It was no surprise when he called himself gay or bisexual, but the fact that he said it—oh my god. The courage. And that he kept on being brilliant and in the public eye, that was what was important. I think the whole world just went, “well, duh.”
Tea is the author of several novels and memoirs that reflect lesbian, queer, working-class, and sex work themes. Her book Valencia was made into a feature film in 2013. Tea posted the following statement to Facebook, which is re-printed with permission.
Once I dreamed I was walking through the New England Aquarium with David Bowie and it was the most beautiful dream I ever had. It was like looking at fish with god. I felt so deeply loved and understood, and when I woke up I felt this grief that I wouldn’t be able to feel that again but probably we all will eventually and probably David Bowie is feeling it now. I didn’t think he would ever die because I didn’t believe he was human. Now I really know we will all die.
Purnell is a musician (The Younger Lovers, Gravy Train), author (The Cruising Diaries), and punk icon. He chatted with the Daily Dot via Facebook.
I remember being 12 or 13 and watching VH1 “my generation” or something like that and first seeing the old Bowie videos and being just like “WHAT THE FUCK?!?!?”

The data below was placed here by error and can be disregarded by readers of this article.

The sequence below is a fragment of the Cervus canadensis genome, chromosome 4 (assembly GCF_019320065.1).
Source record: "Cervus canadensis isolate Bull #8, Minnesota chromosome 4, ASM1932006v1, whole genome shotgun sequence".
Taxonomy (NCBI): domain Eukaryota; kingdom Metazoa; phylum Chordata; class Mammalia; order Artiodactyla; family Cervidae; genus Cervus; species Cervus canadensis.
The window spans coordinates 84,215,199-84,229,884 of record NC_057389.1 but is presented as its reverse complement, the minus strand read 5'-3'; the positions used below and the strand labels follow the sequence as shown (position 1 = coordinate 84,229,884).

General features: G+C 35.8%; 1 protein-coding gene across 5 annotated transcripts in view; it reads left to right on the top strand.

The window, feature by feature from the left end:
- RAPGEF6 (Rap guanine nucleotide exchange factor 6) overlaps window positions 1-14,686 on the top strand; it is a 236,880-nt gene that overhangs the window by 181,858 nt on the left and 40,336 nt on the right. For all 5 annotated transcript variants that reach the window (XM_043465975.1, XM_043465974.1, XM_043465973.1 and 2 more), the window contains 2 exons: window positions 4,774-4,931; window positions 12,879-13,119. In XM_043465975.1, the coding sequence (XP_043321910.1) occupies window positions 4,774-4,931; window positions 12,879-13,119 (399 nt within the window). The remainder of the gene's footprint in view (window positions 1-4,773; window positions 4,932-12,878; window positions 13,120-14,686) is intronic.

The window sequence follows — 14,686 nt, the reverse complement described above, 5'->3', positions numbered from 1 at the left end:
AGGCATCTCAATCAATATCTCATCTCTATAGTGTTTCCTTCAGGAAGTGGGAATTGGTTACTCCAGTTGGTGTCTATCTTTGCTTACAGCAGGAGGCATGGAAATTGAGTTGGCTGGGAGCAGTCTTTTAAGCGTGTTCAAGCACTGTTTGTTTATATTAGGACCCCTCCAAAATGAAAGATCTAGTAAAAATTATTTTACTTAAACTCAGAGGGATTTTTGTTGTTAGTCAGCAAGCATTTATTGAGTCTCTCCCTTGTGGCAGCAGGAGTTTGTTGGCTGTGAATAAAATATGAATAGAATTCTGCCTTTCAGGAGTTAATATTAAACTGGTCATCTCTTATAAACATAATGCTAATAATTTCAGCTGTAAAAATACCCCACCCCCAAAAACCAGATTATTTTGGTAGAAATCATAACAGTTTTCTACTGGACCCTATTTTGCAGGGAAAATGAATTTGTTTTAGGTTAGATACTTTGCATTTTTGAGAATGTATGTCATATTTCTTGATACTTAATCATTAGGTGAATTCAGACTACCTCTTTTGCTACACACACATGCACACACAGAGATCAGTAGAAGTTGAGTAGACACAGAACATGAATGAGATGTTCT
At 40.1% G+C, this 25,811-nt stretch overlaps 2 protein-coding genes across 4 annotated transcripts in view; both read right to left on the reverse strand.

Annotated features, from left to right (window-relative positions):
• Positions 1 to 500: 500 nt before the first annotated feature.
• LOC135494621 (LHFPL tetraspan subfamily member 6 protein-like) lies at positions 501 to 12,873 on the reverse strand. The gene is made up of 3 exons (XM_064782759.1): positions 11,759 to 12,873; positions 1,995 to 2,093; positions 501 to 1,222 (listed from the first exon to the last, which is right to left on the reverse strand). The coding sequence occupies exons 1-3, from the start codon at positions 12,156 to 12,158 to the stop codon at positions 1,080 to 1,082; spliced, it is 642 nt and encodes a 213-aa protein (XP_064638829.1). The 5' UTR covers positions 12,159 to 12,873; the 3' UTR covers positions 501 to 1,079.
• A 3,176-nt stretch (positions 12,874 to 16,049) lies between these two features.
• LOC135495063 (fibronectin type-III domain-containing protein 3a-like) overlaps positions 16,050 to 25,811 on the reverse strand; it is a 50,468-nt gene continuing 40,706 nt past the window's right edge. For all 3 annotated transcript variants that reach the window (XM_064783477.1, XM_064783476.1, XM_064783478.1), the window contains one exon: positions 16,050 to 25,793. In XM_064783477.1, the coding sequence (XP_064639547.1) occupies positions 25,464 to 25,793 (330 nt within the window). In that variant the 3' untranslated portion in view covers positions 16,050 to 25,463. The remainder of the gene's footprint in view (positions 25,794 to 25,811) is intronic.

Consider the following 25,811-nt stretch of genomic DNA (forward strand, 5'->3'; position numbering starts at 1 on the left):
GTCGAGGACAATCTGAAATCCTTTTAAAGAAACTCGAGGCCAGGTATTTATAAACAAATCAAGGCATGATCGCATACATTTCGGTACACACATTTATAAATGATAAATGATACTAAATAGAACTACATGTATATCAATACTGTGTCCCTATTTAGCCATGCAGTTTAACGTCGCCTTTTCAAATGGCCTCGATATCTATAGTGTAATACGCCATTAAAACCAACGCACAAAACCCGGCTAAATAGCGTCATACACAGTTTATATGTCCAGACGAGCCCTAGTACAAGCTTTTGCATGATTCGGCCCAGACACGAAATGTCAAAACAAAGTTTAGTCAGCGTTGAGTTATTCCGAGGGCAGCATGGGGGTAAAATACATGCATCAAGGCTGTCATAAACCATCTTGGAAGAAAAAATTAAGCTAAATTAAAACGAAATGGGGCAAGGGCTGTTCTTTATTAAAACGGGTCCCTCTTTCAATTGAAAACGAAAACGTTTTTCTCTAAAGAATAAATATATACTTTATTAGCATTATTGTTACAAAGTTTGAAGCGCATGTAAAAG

I guess it kinda augmented the whole queer punk transformation I was about to go under just a year or so later.
But I mean even with all this “acceptance” we have now don’t you think it’s funny that there’s like no one cooler than Bowie still? Like where they at?
I was like 13 or 14 when a classmate told me that David Bowie, Mick Jagger and like Iggy Pop had a gay three-way thing.
For me at that time, there was RuPaul and then David Bowie—I can’t really think of who else exists in that pantheon, of when I was younger. I guess they must have given me some kind of hope… I never really thought about it before.
Girl, don’t have me crying right now. LOL.
Samson is a musician (Le Tigre, MEN) and DJ who has addressed her own non-binary presentation by saying “It’s just gender—it’s just whatever.” JD was rushing to work on Monday but was able to send the Daily Dot a very short statement on Facebook.
I wish I could just send you my feelings.
That would be the only way to show you what’s happening inside.
Smith is a renowned musician and backup singer who crossed paths with David Bowie in the course of his career. He sent a statement via email.
Here’s to artists that inspire. There aren’t many envelope pushers or risk-takers on the frontline of music today smart enough to envision something wonderful, bold enough to see it through, and charismatic enough to take us along for the ride.